Gianaris believes that the NY Hero act not only serves as a protection for workers, but it also empowers them to monitor compliance and allows them to have a voice in their own safety. 

Reyes, who is also a nurse, shared that her personal experience on the frontline made it integral for her to push the NY Hero act forward.

“For me as a nurse, it’s so important to have these protections in place because I know how it has been affecting our workers. How many lives we’ve lost because of this and because of this labor laws change when there is a monumental event. COVID has been a monumental event that has propelled our laws to change and to really modernize for the world we are living in today,” Reyes said.

For months, a multitude of advocacy organizations have been pushing for the enactment of this law without any amendments, yet while the Act was signed by Cuomo on May 5, it was also altered. 

“The first-in-the-nation NY HERO Act directs State agencies to create clear, enforceable health and safety standards that private employers have to follow to keep their employees, and by extension their communities, safe. It also gives workers a voice in the process so employers aren’t the sole arbiters of workplace safety from disease. This is a historic step forward for working people and a preventative measure that will ensure we’re better prepared for the next public health crisis. I was proud to sign this bill into law and look forward to reviewing the new standards to protect workers and build a stronger New York,” Cuomo said in a statement.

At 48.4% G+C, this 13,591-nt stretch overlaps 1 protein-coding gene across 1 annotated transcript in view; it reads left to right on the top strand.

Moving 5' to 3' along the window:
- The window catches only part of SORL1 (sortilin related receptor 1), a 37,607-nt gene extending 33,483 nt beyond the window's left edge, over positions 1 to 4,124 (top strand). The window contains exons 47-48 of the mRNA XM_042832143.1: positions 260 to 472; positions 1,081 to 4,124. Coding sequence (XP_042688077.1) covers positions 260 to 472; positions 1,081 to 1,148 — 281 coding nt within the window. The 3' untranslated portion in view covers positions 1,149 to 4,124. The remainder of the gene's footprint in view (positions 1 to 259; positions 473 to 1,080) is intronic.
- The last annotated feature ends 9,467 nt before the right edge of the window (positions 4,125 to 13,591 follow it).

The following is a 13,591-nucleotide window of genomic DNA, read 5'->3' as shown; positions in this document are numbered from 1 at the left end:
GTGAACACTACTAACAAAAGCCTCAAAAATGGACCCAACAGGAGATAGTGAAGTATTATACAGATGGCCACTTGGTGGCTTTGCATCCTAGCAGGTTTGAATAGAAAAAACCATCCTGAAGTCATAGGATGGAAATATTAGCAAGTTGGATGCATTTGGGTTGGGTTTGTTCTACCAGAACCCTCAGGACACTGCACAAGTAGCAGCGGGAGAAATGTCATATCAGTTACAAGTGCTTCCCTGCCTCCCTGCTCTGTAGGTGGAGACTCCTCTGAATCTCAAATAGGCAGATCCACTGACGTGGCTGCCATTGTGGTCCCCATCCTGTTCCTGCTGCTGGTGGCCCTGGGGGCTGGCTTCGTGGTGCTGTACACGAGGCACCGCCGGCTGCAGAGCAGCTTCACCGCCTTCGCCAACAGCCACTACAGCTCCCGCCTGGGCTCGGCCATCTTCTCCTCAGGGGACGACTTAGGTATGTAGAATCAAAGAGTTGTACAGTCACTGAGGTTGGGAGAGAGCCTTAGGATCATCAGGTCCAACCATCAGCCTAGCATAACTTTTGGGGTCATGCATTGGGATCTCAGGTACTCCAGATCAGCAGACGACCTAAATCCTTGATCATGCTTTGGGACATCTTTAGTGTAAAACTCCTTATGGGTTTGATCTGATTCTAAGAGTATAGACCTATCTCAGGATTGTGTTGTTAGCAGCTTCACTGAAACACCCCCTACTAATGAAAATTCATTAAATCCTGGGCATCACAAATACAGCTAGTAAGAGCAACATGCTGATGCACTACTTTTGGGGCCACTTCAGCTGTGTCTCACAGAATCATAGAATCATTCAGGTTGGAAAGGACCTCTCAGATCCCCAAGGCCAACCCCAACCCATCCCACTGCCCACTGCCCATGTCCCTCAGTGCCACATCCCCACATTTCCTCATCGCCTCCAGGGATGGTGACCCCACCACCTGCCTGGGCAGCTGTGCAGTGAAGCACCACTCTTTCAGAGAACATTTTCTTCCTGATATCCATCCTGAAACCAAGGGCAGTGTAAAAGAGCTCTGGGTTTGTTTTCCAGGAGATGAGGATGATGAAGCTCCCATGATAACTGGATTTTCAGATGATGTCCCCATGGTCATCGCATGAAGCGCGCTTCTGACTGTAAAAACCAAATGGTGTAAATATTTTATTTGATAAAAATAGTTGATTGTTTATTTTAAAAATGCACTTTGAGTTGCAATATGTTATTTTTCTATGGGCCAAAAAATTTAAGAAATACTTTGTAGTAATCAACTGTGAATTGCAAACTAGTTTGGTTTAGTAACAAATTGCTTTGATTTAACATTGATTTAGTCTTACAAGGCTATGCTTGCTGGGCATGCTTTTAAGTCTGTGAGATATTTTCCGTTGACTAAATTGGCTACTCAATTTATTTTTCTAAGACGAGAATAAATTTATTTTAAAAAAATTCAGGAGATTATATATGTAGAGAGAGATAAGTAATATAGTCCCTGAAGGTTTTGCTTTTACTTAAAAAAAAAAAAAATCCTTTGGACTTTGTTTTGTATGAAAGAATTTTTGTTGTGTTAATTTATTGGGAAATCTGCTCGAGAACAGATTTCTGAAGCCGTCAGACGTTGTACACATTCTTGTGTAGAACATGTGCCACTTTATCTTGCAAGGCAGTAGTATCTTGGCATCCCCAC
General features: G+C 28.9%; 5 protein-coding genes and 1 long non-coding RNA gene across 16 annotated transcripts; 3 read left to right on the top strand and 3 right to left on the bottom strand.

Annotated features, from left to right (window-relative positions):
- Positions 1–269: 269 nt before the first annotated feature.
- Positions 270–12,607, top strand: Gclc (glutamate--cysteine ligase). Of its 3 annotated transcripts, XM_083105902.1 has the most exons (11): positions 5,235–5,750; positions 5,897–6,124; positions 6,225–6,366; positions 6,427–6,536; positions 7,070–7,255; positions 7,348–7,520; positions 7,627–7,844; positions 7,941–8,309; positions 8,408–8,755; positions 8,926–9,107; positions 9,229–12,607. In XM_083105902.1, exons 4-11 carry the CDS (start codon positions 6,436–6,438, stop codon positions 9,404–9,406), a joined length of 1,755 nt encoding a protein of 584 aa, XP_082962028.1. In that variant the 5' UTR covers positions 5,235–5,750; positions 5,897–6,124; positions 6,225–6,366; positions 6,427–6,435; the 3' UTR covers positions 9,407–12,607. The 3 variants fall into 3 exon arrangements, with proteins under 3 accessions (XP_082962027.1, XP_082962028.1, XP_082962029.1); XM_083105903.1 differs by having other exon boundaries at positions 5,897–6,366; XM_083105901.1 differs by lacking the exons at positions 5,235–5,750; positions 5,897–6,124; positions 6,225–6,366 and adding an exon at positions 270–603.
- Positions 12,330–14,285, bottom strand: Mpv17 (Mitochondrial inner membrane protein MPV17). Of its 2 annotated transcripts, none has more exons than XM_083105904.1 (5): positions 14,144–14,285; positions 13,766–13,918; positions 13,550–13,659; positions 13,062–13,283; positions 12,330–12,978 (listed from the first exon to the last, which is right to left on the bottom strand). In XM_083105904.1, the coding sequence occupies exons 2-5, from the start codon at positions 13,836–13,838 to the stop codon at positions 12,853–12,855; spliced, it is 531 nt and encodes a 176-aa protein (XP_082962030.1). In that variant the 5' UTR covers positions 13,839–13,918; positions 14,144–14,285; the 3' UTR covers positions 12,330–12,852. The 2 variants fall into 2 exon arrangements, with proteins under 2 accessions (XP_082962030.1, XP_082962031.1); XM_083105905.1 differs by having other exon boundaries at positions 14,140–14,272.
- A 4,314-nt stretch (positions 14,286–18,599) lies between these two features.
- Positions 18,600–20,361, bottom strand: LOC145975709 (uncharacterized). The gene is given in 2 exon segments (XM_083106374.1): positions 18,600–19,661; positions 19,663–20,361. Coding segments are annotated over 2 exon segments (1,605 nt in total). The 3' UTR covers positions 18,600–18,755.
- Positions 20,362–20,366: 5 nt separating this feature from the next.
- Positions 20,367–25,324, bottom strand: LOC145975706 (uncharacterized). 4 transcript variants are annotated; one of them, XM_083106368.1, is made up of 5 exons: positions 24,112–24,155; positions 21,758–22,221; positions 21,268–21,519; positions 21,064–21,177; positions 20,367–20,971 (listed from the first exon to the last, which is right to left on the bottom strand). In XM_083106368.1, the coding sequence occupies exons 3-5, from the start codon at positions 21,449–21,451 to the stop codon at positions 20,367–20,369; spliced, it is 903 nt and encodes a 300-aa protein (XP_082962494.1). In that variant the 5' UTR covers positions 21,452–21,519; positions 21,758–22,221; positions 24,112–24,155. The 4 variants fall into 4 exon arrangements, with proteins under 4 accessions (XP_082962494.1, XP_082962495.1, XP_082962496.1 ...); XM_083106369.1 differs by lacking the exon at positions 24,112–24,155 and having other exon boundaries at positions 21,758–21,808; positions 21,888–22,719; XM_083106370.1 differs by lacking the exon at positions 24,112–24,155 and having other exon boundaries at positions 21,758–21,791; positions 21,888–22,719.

Cuomo released a memo upon signing the bill which stated that while he agrees with the intent of the legislation, he said technical changes to the new law were forthcoming.

“In order to ensure that this bill is focused on safety while continuing the excellent progress the state has made, I have secured an agreement with the legislature to make technical changes to the bill, including giving the department of labor and employers more specific instruction in developing and implementing the workplace standards, including a clear timeline, and providing for an immediate requirement for employers to cure violations in order to better protect the safety of workers, and limit lengthy court litigations to those private rights of action, limited circumstances where employers are acting in bad faith and failing to cure deficiencies. On the basis of this agreement, I am pleased to sign this bill,” a portion of the memo read.

One of the most noted amendments was the inclusion of a grace period allowing businesses to amend any violations to this new law while also avoiding litigation. These additions allow business owners some leeway time of about 30 days to supply the safety gear before they are liable to have legal action taken against them (unless the employer is found to be acting in bad faith).